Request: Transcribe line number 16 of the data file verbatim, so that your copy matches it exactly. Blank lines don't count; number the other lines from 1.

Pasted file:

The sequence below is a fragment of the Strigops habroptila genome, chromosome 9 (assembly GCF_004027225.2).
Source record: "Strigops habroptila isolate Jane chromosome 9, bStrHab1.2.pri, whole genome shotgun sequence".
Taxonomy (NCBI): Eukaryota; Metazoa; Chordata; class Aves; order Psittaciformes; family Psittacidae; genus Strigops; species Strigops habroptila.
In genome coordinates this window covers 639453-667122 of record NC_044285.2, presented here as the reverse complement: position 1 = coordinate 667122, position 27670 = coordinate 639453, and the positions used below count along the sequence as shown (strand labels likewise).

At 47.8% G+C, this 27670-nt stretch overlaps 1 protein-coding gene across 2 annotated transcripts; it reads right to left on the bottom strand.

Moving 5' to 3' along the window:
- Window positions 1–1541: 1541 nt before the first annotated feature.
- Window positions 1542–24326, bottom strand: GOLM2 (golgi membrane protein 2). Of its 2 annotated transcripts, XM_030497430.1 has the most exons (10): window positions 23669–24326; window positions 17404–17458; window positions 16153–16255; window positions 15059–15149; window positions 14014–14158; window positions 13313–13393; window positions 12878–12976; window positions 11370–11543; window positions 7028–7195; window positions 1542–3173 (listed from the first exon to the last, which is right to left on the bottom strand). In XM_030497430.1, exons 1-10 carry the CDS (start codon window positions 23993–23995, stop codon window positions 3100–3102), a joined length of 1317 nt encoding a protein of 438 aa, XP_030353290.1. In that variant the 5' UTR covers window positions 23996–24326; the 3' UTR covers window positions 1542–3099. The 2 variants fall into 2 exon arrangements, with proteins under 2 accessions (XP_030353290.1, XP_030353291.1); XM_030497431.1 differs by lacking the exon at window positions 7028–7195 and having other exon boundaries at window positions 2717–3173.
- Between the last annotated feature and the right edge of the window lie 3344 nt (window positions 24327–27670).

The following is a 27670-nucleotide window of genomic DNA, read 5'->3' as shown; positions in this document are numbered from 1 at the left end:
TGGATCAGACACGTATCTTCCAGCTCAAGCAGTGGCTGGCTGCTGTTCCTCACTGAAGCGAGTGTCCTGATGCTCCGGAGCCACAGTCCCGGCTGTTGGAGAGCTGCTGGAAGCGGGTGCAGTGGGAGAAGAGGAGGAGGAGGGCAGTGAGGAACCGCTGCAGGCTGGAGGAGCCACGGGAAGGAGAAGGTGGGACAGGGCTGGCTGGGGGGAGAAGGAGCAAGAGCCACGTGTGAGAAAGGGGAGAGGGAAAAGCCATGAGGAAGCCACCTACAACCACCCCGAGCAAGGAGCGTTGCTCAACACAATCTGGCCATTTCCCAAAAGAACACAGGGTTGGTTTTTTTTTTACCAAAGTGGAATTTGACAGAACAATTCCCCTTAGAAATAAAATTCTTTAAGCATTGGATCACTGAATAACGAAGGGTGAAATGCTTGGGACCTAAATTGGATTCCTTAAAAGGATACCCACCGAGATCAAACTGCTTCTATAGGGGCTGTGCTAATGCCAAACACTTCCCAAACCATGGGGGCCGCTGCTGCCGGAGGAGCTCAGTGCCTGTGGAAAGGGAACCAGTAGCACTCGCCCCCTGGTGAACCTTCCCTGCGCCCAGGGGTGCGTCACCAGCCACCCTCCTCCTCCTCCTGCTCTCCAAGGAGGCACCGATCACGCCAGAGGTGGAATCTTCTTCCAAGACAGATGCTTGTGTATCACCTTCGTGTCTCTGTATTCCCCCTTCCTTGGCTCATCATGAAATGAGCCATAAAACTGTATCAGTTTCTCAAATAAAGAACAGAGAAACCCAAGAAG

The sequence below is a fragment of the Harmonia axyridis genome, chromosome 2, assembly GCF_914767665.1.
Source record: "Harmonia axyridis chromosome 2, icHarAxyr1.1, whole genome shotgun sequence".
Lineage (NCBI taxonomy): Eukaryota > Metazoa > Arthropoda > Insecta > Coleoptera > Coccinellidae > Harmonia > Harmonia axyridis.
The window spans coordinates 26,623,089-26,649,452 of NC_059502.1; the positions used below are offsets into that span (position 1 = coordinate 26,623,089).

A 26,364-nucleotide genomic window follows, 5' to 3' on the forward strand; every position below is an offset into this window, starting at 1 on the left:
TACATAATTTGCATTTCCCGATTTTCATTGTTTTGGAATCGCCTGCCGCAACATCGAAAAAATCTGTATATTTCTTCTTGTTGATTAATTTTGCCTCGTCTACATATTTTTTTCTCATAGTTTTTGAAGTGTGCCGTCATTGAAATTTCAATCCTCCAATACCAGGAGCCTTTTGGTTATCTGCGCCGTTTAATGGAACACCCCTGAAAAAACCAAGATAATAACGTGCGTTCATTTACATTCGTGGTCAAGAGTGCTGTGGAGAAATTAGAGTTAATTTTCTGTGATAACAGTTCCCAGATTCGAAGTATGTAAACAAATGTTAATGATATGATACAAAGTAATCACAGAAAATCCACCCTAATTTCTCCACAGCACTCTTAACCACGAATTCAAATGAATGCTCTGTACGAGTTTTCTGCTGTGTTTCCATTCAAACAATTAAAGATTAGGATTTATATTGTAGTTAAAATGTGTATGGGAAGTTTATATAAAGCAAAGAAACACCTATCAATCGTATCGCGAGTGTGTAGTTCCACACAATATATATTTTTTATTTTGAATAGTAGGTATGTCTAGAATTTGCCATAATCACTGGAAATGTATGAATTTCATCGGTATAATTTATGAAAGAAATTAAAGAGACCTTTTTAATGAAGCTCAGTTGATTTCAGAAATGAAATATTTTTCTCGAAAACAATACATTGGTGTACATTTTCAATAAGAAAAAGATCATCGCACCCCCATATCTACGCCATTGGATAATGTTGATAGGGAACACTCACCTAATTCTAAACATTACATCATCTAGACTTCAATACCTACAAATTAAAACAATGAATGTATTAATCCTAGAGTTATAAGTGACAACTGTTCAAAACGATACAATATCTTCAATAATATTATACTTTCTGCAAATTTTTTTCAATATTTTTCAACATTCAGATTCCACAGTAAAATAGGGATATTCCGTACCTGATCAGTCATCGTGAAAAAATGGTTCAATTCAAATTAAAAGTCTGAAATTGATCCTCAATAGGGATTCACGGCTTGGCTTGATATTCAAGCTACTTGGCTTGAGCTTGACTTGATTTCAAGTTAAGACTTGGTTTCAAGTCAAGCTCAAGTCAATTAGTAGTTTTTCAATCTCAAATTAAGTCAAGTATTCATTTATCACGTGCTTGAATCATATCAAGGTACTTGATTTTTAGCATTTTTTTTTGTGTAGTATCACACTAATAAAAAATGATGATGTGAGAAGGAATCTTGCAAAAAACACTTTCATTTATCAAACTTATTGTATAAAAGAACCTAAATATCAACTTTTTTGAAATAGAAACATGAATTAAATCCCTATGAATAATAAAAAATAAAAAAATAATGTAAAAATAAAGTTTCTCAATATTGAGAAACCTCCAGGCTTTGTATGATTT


A 26,364-nucleotide genomic window follows, 5' to 3' on the forward strand; every position below is an offset into this window, starting at 1 on the left: